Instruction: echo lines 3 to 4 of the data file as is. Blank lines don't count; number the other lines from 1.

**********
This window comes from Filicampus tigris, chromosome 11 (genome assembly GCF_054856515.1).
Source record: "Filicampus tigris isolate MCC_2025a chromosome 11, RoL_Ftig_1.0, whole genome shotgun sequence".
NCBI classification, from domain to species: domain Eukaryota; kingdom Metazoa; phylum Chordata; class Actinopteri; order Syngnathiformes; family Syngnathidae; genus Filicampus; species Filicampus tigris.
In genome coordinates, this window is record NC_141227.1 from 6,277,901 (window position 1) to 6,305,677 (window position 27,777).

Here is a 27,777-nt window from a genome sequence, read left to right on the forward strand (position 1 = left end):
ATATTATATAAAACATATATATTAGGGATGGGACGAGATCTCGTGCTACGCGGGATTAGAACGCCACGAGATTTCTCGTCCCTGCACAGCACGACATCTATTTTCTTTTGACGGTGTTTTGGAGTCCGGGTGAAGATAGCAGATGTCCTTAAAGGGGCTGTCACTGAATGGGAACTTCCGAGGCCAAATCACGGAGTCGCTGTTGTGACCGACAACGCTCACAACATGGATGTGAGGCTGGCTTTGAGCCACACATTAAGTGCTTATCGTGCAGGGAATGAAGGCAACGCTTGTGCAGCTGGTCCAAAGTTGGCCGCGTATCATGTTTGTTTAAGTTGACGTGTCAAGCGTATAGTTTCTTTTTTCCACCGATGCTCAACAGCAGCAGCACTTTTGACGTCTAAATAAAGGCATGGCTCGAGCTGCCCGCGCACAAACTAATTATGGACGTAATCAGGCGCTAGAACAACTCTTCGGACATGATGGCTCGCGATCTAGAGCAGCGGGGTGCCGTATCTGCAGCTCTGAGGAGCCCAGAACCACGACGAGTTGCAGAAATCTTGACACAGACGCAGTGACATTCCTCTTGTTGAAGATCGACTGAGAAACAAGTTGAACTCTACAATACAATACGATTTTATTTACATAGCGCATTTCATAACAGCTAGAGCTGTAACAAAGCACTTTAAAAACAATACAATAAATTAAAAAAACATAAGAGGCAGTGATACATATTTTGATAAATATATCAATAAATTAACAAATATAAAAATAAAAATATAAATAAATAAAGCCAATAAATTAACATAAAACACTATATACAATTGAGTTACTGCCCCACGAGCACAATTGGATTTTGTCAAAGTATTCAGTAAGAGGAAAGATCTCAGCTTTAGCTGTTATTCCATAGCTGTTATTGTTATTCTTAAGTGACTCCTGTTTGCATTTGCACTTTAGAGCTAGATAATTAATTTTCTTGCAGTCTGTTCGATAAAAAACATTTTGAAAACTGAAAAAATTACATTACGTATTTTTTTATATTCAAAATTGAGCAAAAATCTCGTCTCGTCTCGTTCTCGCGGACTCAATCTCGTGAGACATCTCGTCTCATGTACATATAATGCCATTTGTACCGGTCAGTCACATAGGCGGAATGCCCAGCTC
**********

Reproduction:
NCBI classification, from domain to species: domain Eukaryota; kingdom Metazoa; phylum Chordata; class Actinopteri; order Syngnathiformes; family Syngnathidae; genus Filicampus; species Filicampus tigris.
In genome coordinates, this window is record NC_141227.1 from 6,277,901 (window position 1) to 6,305,677 (window position 27,777).